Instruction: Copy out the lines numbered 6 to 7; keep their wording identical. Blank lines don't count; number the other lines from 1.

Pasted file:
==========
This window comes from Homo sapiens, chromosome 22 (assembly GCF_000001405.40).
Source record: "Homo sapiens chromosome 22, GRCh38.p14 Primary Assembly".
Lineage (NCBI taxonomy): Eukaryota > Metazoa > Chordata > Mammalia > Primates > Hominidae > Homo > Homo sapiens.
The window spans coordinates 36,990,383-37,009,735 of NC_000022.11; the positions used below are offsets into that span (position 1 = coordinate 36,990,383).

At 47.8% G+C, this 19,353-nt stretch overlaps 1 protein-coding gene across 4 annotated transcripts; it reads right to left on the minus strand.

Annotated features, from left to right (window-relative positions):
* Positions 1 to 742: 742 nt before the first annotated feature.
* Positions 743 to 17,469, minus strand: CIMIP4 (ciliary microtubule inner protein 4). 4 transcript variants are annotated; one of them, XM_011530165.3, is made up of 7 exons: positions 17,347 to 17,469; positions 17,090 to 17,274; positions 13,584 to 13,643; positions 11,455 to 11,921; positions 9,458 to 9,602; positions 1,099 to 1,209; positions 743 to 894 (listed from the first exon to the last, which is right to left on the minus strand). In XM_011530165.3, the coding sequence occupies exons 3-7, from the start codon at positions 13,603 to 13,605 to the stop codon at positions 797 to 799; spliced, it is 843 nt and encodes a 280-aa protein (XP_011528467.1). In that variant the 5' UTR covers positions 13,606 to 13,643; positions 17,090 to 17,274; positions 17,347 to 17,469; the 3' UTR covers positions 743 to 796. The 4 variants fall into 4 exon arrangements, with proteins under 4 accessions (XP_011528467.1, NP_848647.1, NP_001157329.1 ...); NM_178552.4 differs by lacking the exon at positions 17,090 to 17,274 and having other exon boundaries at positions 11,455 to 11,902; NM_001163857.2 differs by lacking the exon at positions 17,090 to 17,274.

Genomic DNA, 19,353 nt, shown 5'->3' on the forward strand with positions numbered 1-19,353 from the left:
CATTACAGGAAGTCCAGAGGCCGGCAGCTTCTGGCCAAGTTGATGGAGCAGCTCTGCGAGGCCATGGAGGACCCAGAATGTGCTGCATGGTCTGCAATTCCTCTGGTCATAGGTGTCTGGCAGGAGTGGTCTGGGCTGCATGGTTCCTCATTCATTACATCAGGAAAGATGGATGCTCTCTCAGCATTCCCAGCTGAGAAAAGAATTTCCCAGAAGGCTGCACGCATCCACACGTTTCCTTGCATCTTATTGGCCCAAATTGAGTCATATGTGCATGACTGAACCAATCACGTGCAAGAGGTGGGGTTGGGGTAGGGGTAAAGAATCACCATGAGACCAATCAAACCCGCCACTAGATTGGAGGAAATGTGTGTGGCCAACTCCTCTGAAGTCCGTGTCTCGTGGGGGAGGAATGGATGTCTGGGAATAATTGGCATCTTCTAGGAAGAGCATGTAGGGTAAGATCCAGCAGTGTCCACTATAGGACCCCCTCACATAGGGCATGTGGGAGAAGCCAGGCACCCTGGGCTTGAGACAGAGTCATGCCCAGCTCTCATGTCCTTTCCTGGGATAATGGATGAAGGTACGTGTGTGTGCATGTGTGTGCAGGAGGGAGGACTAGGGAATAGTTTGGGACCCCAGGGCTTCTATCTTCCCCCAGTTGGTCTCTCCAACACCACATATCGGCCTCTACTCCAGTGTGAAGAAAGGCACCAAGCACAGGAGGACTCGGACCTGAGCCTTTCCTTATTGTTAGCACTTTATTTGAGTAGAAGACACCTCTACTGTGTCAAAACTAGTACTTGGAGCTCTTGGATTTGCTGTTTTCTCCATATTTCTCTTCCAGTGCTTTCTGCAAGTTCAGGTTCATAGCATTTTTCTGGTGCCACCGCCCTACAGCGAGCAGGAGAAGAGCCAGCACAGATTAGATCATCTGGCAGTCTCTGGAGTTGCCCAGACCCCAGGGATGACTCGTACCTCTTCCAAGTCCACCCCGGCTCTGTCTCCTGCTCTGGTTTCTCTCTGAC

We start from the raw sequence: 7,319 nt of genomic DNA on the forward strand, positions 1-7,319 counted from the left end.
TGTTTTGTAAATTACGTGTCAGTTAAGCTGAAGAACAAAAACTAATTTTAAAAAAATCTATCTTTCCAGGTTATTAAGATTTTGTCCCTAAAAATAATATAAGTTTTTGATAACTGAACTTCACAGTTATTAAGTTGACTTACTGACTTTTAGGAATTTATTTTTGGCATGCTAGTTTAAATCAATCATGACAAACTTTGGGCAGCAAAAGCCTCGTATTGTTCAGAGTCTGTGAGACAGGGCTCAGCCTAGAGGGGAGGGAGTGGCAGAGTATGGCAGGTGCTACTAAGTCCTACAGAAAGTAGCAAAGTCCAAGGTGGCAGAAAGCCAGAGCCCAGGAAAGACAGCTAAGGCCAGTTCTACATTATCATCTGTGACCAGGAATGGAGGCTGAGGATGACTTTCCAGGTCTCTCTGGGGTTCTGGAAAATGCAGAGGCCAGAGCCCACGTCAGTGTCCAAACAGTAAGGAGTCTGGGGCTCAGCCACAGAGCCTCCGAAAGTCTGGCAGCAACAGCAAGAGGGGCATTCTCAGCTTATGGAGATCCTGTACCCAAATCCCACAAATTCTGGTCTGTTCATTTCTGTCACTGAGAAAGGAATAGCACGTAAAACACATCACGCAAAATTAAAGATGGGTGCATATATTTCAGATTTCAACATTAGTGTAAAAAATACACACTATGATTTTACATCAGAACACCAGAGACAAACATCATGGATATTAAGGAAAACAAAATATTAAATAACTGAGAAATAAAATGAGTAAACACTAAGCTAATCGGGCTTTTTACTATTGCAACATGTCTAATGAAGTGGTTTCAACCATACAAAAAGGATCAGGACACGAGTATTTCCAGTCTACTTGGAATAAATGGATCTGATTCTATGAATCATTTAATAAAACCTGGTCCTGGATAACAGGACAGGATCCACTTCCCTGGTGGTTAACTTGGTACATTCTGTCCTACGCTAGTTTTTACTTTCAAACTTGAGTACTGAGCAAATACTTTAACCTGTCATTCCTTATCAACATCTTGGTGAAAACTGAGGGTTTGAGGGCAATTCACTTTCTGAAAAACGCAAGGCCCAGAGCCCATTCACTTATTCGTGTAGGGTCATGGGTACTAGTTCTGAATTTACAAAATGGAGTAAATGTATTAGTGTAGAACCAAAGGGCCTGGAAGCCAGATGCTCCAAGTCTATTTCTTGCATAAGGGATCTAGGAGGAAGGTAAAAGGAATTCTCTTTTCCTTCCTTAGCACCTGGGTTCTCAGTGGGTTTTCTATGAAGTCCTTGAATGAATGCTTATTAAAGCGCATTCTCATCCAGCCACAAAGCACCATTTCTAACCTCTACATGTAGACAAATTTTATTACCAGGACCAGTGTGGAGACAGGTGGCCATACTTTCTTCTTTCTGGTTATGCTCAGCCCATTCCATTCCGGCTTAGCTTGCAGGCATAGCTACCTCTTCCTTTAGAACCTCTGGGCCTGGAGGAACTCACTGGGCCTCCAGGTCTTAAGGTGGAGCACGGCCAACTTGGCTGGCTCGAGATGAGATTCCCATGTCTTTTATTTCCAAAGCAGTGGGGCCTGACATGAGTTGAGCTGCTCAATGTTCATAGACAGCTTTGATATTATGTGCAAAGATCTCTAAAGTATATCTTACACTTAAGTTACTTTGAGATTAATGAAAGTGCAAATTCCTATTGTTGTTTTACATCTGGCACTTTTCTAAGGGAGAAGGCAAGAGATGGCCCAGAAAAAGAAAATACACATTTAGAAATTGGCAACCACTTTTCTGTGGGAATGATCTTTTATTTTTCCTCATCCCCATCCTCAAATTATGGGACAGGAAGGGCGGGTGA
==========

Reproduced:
Annotated features, from left to right (window-relative positions):
* Positions 1 to 742: 742 nt before the first annotated feature.